Apple’s new features: What you need to know
IF YOU were hanging out for a new Mac, iPad or iPhone, Apple's latest announcements might disappoint this morning.
There was no new hardware announced at the tech giant's Worldwide Developers' Conference overnight, but there was almost overwhelming shopping list of software features revealed for phones, tablets, and computers, and Apple showed it wasn't afraid to take its rivals head on.
Not only did the company reveal a new way to shut down Facebook tracking, but it unveiled a new battleground in its fight with Samsung and, perhaps controversially, a new way to stop you looking at your iPhone so often.
Apple's top executives made the announcements in a keynote speech that lasted more than two hours, and these were the highlights.
STOP LOOKING AT YOUR PHONE
In an unusual move, and following criticism from two major shareholders, Apple will launch new controls and reports to help users limit the amount of time they spend staring at their smartphones.
The largest addition to this effort will be an app called Screen Time that tracks how often you use and unlock the phone, among other things, and sends you a weekly "activity summary" showing how you used your iPhone or iPad.
"You get deep insight on how much time you're spending, where your spending it, and even how your time breaks down during the day and the night," Mr Federighi said.
"You get a summary of the time you're spending in apps... how often per hour you're picking up your phone and what's drawing you in, and what apps are sending you the most notifications. Equipped with this insight, you can make decisions about how much time you want to spend with your device each day."
Perhaps more importantly for parents, they can also set up their children's phones to receive reports on phone usage, and set "Allowances" for time spent in individual apps, or specify what times of the day and what type of apps they can use.
All users can also set App Timers for themselves - allowing just one hour per day for viewing photos on Instagram, for example - and will be reminded five minutes before their daily limit runs out.
Updates to Apple's voice assistant, Siri, were widely tipped before the event, though the company stopped short of delivering a major reinvention of the almost seven-year-old creation.
Instead, the company will revamp Siri with "Shortcuts," which can either guess what you're looking for based on your daily habits, similar to Google Assistant, or be created by users.
Mr Federighi said the Siri app would use machine-learning, based on the iPhone or iPad itself, to identify a user's habits and suggest apps, settings, or transactions based on their regular behaviour.
"Say you're running late for a meeting, Siri will suggest you text the meeting organiser," he said. "Or when you go to the movies, it will suggest you turn on Do Not Disturb. And it will remind you to call Grandma on her birthday. Just tap and it will dial the call for you."
Users will also be able to create customised Siri Shortcuts for themselves, saying "I lost my keys," for example, to activate the Bluetooth tracking device on their car keys, or "I'm going home" to automatically turn on the lights in their home, estimate traffic on their route, and start playing their favourite podcast.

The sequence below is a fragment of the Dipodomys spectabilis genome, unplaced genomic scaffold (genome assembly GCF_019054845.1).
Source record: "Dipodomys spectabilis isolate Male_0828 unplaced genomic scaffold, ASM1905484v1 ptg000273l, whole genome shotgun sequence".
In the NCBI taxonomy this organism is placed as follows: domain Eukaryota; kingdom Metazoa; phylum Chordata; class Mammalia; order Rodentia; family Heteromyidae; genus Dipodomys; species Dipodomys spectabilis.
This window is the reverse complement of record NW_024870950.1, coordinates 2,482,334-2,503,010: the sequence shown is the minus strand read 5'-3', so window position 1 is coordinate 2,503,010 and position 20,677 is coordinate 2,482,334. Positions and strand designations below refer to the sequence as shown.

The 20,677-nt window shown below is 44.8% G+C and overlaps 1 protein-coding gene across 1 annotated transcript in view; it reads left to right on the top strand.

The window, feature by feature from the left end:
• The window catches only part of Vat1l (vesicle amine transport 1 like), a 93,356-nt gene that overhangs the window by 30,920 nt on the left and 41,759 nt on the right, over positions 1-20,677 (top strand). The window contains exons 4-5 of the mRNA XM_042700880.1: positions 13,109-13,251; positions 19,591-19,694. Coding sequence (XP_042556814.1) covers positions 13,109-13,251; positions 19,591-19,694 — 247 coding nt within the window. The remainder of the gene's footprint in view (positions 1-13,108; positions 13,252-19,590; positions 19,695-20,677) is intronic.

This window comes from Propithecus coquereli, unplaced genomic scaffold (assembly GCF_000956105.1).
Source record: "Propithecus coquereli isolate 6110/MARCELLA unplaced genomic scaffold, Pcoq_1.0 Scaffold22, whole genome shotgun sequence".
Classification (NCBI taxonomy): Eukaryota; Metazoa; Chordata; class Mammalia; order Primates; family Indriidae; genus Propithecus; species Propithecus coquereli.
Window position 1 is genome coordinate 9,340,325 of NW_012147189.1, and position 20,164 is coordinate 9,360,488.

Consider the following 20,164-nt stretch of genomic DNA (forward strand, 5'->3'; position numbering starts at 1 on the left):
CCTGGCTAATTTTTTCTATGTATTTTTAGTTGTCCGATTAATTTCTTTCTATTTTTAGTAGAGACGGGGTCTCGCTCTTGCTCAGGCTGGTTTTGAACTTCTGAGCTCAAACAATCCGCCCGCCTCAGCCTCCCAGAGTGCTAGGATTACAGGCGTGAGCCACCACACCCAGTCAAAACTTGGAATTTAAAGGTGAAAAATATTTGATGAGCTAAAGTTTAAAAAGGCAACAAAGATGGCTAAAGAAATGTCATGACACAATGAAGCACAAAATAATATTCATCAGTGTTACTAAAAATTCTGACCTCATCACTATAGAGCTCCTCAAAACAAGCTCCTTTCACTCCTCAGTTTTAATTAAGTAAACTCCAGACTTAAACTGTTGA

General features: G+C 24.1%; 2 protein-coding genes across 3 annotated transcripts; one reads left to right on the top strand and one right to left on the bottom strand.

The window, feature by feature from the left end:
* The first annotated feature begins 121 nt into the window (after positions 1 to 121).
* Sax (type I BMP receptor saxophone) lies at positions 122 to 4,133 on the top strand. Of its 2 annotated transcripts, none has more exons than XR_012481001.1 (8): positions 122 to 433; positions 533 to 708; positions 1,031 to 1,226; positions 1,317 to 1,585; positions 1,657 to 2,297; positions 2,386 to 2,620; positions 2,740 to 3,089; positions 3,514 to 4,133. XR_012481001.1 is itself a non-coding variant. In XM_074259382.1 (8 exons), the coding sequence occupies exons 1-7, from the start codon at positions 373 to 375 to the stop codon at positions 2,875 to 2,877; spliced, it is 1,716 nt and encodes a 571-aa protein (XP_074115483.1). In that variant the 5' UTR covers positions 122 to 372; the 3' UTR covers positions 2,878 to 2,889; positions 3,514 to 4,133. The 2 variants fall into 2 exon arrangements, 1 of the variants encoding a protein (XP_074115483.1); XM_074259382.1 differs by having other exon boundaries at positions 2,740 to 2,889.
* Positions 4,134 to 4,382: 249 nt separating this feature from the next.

ANIMOJI AND MEMOJI
Samsung won't be the only smartphone company letting users create emoji that looks like them - Apple will do it in a new creation called 'MeMoji'.
While the new feature doesn't scan your face to create a wide-eyed cartoon in your likeness, like its South Koran rival, Apple promises MeMoji will come with "an incredibly diverse" range of options to represent all face types.
Weirdly, Apple also revealed it would introduce "tongue detection" to its Animoji app so users could stick an animated tongue out at recipients and, in a nod to Australia, would introduce a koala Animoji option in the new iOS 12 software, in addition to a ghost and a Tyrannosaurus Rex.
Apple revealed a host of software features across its entire range at the Worldwide Developers' Conference, including Group FaceTime that will allow up to 32 people to take part in a video all at once, a new augmented reality app called Measure that can estimate the length of real-world objects, and Mac OS Mojave software that will come with Dark Mode and will introduce Stacks for the desktop, similar to folders.
Apple's wearable technology will also receive dedicated exercise modes for yoga and hiking in its upcoming software update, as well as automatic workout detection, similar to Fitbit trackers, and a new messaging system called Walkie Talkie that lets friends send voice messages between Watches.
Apple chief executive Tim Cook has twice spoken out against the beleaguered social network recently, but this time it was software engineering senior vice-president Craig Federighi to deliver bad news to Facebook.
To wild applause from developers, Mr Federighi revealed Apple's updated web browser, Safari, would no longer allow Facebook to track users across the web when they didn't realise it.
"We've all seen these "like" buttons and share buttons and these comment fields," Mr Federighi said, showing Facebook icons on the big screen. "It turns out these can be used to track you whether you click on them or not. This year we are shutting that down."
Any Apple user who tries to select these items will instead be warned that their information will be shared if they continue, he said, preventing Facebook from tracking users without their consent.
In another significant blow to Facebook and other "clever and relentless" data companies, Mr Federighi said Apple would also be blocking some of Apple devices' telltale characteristics, such as fonts and software plugins, that helped data companies construct a "fingerprint" for users to track their behaviour.
The Safari privacy updates will be available in MacOS Mojave and iOS 12 for Apple iPads and iPhones later this year.